Three Rastafari ladies.

Three Rastafari ladies.

Two young Boboshantis at the head of the march.

Two young Boboshantis at the head of the march.

Rastafari assembled at the Derek Walcott Square holding placards before march.

Rastafari assembled at the Derek Walcott Square holding placards before march.

Discriminating the Dead | St. Lucia Voice News

•November 25, 2013 • Leave a Comment

Discriminating the Dead | St. Lucia Voice News.

During the nineteen thirties in the village of Laborie, one would normally hear of the refusal of the Parish priest who, for one reason or another, would refuse permission for one to be buried in the parish cemetery. The only choice was for that burial to take place outside the boundary of the cemetery, in what was called “aba kanan”, “under the kanan”, a series of tall grass resembling those sugarcane plantations, and such burials became “taboo” on the deceased family for life.

Several other rules were arbitrarily enforced by Roman Catholic priests in the various districts, among which were baptizing infants born out of wedlock on Mondays and those born in wedlock on Sundays; the entrance for girls of the St. Joseph’s Convent born out of wedlock on Coral Street and not on Micoud Street which was reserved for those born in wedlock; segregated pews in churches, the omission of the father’s name on birth certificates if the child was born out of wedlock, an anomaly which is now causing headaches for anyone having to renew or obtain a passport in this new dispensation.

As I mentioned in previous articles, because of St. Lucia’s French orientation and the majority of her population speaking French Creole, the Holy See recruited and stationed priests of the FMI Order who were not bilingual and only spoke French in St. Lucia while, for what I have knowledge of, priests of the Dominican Order were stationed in Grenada, and both those of the Dominican and Jesuit Orders were stationed in Trinidad and Tobago.

Being very close to Father Brochard in Laborie, I became curious about the FMI Order and, as an engineering student in London in the fifties, my research on that Order terminated in the crypt of the Brompton Cathedral in Knightsbridge, London, which was within walking distance from my hostel at Hans Crescent. There I was informed by priests of the Dominican and Jesuit orders, that the FMI Order originated in specific monasteries in France, and is of a lower Order of priesthood to those of the Dominican and Jesuit Orders..

The Windward and Leeward Islands were under the diocese of the Archbishop of Port of Spain who visited the parish of St. Lucia once a year to confirm those who took the Holy Communion for the first time, and on one occasion, I was one of those to be confirmed. Hector, the chauffeur for the Catholic Church met the Archbishop at the then Beanefield Airport at Vieux Fort, and transported him to Laborie. The car stopped at the foot of the La Croix hill, and footmen lifted the Archbishop, sat him on a stretcher, and deposited the stretcher on an appropriately decorated covered canopy. Six pallbearers then carried the Archbishop under the canopy to the church where he conducted the confirmation ceremony. All along the route to the parish church, those of us to be confirmed and other onlookers chanted “Vive Monsignor, Vive Pierre Brochard”.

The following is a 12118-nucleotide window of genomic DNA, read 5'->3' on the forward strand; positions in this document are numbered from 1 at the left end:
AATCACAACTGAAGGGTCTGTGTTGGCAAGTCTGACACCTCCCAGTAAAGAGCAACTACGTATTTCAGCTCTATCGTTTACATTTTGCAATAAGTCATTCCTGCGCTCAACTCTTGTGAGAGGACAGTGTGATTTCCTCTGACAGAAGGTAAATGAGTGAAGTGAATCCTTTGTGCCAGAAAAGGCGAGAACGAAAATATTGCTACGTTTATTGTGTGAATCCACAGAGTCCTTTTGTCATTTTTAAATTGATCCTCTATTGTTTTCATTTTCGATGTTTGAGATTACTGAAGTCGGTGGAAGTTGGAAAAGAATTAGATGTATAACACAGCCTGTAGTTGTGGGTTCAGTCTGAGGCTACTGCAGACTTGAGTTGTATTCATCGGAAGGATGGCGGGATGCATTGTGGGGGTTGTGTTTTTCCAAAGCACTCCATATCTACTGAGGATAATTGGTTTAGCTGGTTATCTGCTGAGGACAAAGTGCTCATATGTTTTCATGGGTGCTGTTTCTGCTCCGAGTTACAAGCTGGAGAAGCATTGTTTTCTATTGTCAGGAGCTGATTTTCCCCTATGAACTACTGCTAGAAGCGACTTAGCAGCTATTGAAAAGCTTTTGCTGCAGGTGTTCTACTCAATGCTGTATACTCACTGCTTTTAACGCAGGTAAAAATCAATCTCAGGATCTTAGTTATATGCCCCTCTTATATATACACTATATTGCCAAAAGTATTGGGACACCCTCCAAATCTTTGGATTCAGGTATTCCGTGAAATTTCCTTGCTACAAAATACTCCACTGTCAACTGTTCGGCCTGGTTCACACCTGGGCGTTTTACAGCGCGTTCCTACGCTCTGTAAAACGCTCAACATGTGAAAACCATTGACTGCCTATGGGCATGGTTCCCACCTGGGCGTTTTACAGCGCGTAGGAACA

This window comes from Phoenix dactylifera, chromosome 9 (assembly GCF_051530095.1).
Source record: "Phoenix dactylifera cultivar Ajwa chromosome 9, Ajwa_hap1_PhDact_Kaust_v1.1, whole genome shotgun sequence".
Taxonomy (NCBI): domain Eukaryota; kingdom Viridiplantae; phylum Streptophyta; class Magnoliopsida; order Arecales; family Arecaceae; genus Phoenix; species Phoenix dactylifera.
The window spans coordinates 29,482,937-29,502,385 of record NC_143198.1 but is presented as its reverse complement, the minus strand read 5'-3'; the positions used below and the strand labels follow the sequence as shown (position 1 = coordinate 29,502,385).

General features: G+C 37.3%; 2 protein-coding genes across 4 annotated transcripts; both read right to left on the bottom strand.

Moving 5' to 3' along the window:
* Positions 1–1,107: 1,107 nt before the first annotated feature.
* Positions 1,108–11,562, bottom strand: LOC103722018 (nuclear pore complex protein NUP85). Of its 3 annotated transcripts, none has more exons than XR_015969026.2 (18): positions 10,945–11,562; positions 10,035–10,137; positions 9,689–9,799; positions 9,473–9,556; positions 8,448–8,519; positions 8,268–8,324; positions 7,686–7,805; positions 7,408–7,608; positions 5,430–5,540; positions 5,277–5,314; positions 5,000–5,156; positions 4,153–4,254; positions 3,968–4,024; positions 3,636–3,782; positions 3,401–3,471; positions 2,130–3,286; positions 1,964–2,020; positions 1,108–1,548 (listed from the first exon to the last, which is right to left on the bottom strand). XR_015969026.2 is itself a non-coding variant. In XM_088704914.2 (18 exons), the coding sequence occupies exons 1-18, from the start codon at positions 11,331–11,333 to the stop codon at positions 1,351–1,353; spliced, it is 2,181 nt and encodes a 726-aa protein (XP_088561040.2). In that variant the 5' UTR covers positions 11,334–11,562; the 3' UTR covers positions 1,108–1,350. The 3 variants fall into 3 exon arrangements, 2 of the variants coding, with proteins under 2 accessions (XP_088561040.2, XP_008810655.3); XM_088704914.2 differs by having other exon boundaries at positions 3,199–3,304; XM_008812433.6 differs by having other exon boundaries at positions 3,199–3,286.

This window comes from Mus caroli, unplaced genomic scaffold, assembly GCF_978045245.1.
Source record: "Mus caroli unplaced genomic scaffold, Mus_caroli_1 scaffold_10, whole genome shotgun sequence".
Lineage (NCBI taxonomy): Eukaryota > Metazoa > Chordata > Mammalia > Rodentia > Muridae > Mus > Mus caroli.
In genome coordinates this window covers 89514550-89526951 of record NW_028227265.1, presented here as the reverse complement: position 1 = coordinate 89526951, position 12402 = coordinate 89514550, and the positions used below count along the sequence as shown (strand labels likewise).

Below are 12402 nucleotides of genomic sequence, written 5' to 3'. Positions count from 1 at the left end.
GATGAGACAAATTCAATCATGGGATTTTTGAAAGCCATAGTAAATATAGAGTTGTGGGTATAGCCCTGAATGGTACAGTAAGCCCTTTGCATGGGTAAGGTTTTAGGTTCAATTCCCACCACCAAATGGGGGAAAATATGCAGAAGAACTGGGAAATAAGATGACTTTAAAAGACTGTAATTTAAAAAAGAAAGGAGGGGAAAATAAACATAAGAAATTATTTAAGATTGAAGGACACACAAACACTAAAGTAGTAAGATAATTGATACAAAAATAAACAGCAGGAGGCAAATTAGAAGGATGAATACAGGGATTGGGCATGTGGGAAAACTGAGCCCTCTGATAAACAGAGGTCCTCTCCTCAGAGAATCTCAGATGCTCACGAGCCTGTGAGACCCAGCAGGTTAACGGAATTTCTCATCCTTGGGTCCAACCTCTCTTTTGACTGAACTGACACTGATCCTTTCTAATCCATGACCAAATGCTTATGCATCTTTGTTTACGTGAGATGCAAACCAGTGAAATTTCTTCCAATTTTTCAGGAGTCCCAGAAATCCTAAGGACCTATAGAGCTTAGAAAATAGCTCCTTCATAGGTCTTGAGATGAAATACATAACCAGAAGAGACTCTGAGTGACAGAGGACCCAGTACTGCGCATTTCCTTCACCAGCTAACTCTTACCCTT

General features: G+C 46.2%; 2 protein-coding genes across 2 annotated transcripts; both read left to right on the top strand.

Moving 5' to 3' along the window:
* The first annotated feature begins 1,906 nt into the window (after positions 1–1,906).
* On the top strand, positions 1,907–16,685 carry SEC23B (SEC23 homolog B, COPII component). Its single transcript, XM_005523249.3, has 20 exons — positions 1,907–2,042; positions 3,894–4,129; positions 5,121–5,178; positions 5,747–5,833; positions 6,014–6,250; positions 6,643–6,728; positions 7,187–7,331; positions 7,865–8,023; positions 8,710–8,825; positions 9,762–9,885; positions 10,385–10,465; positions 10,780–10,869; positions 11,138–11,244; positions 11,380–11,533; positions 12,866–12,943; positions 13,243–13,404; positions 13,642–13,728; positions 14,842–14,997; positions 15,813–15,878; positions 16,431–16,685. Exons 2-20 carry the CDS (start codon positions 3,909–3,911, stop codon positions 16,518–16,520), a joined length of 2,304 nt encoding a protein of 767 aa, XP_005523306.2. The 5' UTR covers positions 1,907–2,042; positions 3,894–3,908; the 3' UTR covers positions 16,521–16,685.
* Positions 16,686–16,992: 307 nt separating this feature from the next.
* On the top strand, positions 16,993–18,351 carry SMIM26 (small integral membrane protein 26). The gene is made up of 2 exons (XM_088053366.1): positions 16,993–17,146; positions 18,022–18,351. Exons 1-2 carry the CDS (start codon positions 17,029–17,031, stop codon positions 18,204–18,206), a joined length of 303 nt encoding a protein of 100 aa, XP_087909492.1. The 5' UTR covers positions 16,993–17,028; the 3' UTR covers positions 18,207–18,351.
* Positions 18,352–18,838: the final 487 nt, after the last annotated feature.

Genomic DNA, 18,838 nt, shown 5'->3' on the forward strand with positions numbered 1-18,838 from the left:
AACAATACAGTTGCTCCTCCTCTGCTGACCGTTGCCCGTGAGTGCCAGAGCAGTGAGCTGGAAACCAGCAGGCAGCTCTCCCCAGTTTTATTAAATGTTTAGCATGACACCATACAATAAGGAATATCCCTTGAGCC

Such pastoral events continued in St. Lucia until the arrival of His Excellency Count Finbar Ryan, a Jesuit Archbishop of Port of Spain, who aborted this hero worship and, with the help of Father Jesse here, things began to change. Priests of the Jesuit Order participated in evening vespers during the Lenten seasons preceding Easter, and the thinking of even diehard Roman Catholics bergan to change.The powers of parish priests were reduced, discrimination among the living and the dead by FMI priests abandoned. Of course, no one can decry the contributions of Farther Brochard of Laborie, Fathers Vrignaud, Jesse and Gachet in Castries, who later became our first Archbishop. It must be remembered that the Roman Catholic Church first had full control of the education system of St. Lucia. Their priests chaired the Public Service Commissions for several years, and some of the civil servants they recommended for senior positions became future Governors-General, the first principal of the Sir Arthur Lewis Community College, and other senior positions in CARICOM.Today, it is a far cry from reality to hear the mother of a young man who it is alleged, and not proven by an ongoing inquest, that he hanged himself in a Micoud Police holding cell, lamenting on prime time television that the Micoud Parish priest refused her permission to bury her son in the Micoud cemetery. This is a matter for government’s intervention. No church has automatic control of burial grounds. The colonists, including Christopher Columbus, the Buccaneers, the British, French, Spanish and the Dutch were always accompanied by their priests, and the conquered spoils were shared among them.